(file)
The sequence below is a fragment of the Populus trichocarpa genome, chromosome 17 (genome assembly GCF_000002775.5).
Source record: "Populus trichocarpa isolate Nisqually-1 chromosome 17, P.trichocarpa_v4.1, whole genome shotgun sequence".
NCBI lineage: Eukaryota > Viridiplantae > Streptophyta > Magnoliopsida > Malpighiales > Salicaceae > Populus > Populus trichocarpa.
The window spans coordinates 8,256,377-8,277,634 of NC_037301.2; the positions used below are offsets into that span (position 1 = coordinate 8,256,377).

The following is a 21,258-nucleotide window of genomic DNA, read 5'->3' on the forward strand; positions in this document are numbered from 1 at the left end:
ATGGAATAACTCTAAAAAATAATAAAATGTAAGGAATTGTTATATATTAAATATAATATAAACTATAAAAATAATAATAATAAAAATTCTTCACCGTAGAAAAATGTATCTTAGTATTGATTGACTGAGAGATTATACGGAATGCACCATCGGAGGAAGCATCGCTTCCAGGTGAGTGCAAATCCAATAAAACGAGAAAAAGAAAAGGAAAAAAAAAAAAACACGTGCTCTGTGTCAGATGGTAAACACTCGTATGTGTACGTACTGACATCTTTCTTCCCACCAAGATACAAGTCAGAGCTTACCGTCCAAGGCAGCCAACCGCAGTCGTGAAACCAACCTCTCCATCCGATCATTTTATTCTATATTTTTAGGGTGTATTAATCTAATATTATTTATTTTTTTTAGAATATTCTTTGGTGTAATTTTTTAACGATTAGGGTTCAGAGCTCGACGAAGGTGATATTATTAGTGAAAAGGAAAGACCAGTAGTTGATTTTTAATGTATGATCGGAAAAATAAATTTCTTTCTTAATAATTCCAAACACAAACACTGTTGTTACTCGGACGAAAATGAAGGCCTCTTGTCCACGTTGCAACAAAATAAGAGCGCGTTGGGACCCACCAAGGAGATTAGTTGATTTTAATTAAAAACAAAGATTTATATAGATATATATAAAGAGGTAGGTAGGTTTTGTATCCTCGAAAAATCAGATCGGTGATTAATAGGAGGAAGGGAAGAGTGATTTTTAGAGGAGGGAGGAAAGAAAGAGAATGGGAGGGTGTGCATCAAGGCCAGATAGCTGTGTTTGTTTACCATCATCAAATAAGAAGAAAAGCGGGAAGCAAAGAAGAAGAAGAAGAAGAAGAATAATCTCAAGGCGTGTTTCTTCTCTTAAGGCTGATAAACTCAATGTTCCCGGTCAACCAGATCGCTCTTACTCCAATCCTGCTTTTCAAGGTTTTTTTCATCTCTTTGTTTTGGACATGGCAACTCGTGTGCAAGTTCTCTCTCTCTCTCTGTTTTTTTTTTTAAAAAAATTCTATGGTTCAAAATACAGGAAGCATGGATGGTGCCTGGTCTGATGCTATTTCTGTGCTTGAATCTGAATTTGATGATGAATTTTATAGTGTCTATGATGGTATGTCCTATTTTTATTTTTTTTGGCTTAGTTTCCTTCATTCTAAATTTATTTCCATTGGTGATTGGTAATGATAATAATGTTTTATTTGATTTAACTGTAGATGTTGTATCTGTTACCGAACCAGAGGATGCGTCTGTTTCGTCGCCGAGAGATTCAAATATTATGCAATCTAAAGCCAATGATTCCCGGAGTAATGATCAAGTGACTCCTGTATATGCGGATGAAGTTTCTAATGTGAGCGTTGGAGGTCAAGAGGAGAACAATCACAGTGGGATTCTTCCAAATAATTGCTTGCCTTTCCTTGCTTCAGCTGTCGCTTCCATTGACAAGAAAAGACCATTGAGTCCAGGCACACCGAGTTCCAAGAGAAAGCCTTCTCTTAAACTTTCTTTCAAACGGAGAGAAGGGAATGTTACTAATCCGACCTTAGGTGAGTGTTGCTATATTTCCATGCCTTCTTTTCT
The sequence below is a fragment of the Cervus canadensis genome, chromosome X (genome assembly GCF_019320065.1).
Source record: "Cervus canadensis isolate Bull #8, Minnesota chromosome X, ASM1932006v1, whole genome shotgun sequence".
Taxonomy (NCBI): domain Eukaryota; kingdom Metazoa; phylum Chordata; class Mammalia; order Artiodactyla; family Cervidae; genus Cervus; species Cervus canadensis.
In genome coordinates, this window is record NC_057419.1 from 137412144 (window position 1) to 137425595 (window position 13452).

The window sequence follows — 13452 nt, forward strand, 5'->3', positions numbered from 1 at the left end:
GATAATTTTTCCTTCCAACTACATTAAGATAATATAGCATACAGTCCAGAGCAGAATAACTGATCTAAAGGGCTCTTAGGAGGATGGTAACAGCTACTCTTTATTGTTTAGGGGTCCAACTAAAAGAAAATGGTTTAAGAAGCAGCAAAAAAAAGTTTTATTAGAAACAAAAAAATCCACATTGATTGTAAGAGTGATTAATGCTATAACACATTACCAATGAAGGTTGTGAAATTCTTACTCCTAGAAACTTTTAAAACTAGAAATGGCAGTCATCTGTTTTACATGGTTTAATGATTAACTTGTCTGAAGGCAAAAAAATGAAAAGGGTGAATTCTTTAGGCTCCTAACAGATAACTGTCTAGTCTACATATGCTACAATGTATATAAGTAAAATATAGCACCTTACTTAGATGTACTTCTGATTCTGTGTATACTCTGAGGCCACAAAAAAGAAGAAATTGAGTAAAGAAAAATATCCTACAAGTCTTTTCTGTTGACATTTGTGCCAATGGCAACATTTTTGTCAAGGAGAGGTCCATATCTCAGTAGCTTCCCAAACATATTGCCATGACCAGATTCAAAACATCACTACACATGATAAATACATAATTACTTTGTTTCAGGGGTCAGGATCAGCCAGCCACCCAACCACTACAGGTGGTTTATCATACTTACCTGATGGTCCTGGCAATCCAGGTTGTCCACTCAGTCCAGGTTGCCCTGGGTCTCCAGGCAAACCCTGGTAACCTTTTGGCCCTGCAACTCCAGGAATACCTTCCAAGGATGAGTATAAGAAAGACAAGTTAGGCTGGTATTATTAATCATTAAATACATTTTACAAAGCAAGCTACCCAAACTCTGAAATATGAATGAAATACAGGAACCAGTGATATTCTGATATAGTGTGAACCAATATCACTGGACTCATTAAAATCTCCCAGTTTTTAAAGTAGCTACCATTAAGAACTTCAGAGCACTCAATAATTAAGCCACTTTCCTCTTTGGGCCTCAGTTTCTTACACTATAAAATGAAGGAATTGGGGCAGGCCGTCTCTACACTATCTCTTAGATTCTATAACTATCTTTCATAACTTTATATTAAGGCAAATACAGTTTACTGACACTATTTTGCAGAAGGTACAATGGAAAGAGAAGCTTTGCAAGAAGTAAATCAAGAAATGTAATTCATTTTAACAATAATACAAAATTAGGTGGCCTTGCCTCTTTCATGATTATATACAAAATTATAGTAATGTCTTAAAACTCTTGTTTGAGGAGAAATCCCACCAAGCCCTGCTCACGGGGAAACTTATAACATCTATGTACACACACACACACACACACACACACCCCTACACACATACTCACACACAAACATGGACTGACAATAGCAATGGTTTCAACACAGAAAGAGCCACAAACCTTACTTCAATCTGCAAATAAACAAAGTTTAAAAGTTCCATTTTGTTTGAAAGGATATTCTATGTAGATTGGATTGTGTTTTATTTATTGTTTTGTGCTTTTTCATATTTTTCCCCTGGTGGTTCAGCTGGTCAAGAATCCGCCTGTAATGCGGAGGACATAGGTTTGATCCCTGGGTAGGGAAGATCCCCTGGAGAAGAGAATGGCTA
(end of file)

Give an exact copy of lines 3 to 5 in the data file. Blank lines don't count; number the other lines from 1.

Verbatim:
NCBI lineage: Eukaryota > Viridiplantae > Streptophyta > Magnoliopsida > Malpighiales > Salicaceae > Populus > Populus trichocarpa.
The window spans coordinates 8,256,377-8,277,634 of NC_037301.2; the positions used below are offsets into that span (position 1 = coordinate 8,256,377).

The following is a 21,258-nucleotide window of genomic DNA, read 5'->3' on the forward strand; positions in this document are numbered from 1 at the left end: